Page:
Lovin’ tiny houses
Published 9:00 am Wednesday, May 11, 2016
Forty years ago there was an article in The Brewton Standard about some of the work being done at the Escambia Brewton Career Vocational School. Some of the students were using their new knowledge of construction to build a junior sized house. I don’t know what ever happened to the little house, but it reminded me of a trend that is going on today.
If you watch much HGTV you know that tiny homes are the rage right now. I don’t think it has hit the Brewton area yet, but I am fascinated by the idea.
There are companies all over the country that are coming out with their own version of the “tiny house.” Last year I actually saw a place near Panama City, Fla., that had the houses set up for sale, and if I had not been in such a hurry, I would have stopped to check them out.
Anyway, if you are not familiar with them, tiny houses are just what the name implies, very tiny. They range from 100 square feet on up. You can buy all sorts of floor plans to complete the home and the cost is so much less than a regular house. Think about it. It is so tiny that some of them can be pulled around from place to place and it has all of the necessities of life. All of those places making and selling storage houses should try the tiny house.
Well, enough about that. It was 40 years ago that the space behind the courthouse was cleared out to put in more parking spaces.
The Escambia County Rescue Squad was seeking donations to purchase new equipment.
K-Mart was getting ready to have a grand opening here in Brewton. I remember it well. I really did like K-Mart and miss it. I have some fond memories of it. I remember standing in line to get a Cabbage Patch doll (and I didn’t even have a daughter). Everybody else was buying them so I thought I needed one too. I still have it and my great grandchildren enjoy tossing it around.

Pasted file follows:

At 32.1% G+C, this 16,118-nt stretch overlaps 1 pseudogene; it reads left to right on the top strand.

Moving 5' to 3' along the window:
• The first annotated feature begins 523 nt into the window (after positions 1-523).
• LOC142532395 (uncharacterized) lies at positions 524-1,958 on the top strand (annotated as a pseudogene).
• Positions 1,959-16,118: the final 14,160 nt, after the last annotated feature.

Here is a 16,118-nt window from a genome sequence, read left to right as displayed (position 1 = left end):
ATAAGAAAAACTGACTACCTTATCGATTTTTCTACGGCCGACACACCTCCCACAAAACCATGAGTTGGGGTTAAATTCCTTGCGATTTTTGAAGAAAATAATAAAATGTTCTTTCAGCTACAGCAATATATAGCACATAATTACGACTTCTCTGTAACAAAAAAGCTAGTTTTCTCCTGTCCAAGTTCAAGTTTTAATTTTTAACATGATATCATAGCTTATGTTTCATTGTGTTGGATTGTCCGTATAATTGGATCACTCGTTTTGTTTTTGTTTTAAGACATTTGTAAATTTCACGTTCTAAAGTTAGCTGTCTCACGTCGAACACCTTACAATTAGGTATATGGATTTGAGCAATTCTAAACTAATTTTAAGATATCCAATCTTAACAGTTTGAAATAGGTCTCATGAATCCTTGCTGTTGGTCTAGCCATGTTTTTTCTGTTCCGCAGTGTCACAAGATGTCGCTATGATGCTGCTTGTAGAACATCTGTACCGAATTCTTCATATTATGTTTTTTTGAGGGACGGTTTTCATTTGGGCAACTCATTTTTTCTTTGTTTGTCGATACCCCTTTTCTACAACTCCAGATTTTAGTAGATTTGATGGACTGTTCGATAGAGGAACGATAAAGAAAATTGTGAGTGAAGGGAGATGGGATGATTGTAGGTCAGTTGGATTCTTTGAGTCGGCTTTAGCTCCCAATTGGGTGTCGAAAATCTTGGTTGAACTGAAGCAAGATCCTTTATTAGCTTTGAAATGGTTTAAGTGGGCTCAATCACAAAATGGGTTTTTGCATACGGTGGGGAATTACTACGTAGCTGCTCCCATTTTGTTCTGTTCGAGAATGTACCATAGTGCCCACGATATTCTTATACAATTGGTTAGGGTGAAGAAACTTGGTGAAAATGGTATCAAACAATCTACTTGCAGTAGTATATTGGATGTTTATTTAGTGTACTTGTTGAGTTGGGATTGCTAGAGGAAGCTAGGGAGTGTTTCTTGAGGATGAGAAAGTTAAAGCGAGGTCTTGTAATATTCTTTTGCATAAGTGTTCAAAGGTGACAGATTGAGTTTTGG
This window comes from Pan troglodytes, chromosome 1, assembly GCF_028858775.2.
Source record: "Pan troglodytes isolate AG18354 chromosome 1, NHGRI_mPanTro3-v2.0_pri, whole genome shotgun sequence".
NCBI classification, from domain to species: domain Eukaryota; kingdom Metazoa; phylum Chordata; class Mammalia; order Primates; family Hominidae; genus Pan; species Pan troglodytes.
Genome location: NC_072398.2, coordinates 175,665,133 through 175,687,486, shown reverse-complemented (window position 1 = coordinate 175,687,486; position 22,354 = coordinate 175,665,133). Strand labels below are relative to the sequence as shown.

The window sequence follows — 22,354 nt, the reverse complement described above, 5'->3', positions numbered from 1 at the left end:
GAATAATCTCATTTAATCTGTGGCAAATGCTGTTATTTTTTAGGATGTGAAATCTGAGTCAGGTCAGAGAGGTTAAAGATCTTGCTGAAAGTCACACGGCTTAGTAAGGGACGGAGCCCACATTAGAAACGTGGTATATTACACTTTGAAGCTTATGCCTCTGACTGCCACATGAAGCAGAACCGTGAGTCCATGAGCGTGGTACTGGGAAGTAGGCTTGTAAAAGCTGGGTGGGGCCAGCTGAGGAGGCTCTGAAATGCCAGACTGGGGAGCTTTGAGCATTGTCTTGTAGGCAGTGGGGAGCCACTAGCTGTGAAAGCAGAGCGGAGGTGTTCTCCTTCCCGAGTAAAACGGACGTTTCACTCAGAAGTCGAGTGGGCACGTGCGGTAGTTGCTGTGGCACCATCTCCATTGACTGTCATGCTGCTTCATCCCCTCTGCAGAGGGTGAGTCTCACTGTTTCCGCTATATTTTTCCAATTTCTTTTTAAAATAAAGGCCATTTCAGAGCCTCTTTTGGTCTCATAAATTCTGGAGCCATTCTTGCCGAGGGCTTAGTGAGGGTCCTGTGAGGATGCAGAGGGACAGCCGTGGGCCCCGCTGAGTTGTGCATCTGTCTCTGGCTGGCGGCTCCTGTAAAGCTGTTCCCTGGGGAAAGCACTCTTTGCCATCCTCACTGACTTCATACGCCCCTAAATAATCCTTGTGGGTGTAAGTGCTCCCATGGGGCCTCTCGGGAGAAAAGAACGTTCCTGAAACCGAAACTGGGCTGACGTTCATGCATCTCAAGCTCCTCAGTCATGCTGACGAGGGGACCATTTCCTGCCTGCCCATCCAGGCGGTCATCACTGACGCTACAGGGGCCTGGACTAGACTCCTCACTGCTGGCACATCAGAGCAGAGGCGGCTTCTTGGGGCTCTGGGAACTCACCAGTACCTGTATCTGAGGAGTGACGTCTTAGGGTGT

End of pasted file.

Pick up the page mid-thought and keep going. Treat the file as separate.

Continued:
There was a story about U.S. Congressman Jack Edwards, who was asking the Senate and House Works Appropriation Subcommittee for funds to study the local flooding and flood control for this area.
Peggy Bracken presented a program on silk flowers to the Newcomers Club. Now all of you probably knew Peggy. She was one of the nicest people I ever met. She always had a smile on her face for everyone.
The first solar powered water heater was installed at the airport. Solar power was much talked about back then. I guess it has become so popular that we don’t think about it so much anymore.
Mayor Malcolm Edwards was in a photograph telling about the upcoming Pioneer Days. The main reason I noticed it was the jacket he was wearing at the time. It was not in color in the newspaper, but it was a wild plaid print. It caught my eye and made me remember fashions of the time.
Lastly, there was a photograph by the Standard photographer, Tommy Garrett, that was very interesting. It was timed to take over a period of 15 minutes and showed the track of the stars.